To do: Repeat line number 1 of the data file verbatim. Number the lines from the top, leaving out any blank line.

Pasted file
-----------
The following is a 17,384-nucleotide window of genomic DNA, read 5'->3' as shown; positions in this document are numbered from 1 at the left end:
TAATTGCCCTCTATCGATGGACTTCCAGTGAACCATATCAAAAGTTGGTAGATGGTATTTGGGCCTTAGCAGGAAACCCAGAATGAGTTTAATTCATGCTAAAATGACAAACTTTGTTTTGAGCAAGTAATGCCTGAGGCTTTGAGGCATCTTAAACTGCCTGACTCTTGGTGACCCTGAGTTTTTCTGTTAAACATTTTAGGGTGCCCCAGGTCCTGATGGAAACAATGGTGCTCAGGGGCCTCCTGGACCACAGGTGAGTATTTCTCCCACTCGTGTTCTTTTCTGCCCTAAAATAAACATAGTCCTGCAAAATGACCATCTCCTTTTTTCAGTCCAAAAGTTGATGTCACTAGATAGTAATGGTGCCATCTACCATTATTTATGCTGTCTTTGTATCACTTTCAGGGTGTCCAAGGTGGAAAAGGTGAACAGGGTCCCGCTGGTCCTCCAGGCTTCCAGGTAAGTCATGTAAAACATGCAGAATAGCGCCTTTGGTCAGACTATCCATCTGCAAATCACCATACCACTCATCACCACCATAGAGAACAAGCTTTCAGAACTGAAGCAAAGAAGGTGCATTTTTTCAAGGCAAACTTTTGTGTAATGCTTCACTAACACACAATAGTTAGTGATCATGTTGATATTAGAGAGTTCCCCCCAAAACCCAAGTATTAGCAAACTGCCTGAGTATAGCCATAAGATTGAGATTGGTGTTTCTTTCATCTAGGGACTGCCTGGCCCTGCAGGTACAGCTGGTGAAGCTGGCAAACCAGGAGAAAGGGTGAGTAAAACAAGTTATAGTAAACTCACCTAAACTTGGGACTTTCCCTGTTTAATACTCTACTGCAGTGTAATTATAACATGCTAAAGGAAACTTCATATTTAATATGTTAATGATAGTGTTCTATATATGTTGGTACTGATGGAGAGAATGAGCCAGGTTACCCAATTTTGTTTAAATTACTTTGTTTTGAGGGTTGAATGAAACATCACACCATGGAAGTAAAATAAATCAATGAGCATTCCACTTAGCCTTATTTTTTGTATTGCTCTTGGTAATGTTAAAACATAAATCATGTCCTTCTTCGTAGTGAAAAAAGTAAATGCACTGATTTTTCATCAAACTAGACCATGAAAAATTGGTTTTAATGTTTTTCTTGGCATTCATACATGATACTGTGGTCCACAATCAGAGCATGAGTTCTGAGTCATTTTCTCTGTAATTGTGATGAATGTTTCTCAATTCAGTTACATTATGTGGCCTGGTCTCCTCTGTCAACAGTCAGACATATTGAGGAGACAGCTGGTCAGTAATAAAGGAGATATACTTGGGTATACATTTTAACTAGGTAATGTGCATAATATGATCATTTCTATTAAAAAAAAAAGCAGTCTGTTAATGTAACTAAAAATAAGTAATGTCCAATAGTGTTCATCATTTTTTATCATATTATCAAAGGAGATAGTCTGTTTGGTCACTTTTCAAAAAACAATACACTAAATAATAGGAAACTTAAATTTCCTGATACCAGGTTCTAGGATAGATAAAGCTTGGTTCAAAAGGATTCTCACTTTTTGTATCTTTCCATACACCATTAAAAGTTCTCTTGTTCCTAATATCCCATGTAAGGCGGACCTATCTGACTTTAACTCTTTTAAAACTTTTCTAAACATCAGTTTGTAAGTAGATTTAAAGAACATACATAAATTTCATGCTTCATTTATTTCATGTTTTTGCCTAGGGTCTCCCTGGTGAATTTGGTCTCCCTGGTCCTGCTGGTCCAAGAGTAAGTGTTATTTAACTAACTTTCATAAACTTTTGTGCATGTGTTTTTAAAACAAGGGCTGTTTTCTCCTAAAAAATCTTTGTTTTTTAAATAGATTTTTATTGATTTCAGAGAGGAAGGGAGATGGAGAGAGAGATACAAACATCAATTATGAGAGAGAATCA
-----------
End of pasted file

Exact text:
The following is a 17,384-nucleotide window of genomic DNA, read 5'->3' as shown; positions in this document are numbered from 1 at the left end: